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Daylight-saving time fire safety reminder

by Tech. Sgt. Samuel O'neal
6th Civil Engineer Squadron, Fire Prevention

MacDill's Fire Department would like to encourage everyone to change the batteries in their smoke detectors when they change their clocks. It can be so easy to forget otherwise. A working smoke detector more than doubles a person's chances of surviving a home fire. More than 90 percent of homes in the United States have smoke detectors, but one-third is estimated to have worn-out or missing batteries. Replacing batteries in home smoke alarms will be a common ritual for many people as daylight-saving time ends Sunday. But if smoke alarms in your home are more than 10 years old, The National Fire Protection Association recommends replacing them, as well.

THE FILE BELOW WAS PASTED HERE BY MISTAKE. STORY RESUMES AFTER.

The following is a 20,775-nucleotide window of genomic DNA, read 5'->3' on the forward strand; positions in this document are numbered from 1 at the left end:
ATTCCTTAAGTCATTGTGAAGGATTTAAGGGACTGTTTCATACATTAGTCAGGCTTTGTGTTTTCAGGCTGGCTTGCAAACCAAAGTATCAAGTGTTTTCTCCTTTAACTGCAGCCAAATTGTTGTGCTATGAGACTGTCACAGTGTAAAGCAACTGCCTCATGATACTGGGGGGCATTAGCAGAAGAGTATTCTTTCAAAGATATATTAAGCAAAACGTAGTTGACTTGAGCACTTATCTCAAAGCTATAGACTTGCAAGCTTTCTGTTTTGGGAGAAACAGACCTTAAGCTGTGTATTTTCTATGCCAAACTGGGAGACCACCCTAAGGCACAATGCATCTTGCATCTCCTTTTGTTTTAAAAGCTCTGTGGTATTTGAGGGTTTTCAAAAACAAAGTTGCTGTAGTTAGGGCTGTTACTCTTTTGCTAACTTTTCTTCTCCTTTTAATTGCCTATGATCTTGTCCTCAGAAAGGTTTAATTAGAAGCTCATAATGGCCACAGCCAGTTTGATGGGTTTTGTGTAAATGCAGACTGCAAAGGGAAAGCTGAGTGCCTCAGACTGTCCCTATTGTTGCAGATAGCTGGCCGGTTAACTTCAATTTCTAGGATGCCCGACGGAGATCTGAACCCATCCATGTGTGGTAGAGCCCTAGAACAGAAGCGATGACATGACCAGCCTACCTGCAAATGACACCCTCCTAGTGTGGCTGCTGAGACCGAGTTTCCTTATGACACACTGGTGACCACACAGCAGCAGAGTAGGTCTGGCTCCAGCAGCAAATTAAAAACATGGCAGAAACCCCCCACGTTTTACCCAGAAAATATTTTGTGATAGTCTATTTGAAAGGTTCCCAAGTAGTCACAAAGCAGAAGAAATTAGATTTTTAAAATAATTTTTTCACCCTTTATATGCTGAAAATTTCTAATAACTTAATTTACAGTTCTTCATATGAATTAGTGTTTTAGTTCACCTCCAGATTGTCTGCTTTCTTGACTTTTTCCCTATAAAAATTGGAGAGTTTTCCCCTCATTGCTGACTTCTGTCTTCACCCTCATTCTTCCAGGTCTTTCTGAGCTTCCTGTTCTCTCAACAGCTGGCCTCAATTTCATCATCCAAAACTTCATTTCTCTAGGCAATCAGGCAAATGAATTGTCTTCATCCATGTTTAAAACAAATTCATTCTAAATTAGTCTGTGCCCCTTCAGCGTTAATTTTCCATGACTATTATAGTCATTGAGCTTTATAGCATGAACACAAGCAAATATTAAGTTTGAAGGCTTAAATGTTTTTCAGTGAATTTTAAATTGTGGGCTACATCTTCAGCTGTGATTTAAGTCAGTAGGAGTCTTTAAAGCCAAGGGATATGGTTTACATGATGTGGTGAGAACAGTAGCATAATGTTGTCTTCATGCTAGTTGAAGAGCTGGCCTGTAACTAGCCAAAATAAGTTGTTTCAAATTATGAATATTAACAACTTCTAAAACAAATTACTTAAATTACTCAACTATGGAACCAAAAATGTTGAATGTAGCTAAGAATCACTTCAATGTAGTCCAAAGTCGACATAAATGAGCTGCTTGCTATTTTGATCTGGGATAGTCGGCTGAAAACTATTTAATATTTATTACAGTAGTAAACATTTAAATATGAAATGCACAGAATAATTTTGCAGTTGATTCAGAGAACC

Why? According to NFPA, aging smoke alarms don't operate as efficiently and often are the source for nuisance alarms. Older smoke alarms are estimated to have a 30 percent probability of failure within the first 10 years. Newer smoke alarms do better, but should be replaced after 10 years. Unless you know that the smoke alarms are new, replacing them when moving into a new residence is also recommended by NFPA. If you have any questions or concerns, contact the Fire Prevention at 828-4236/2877.




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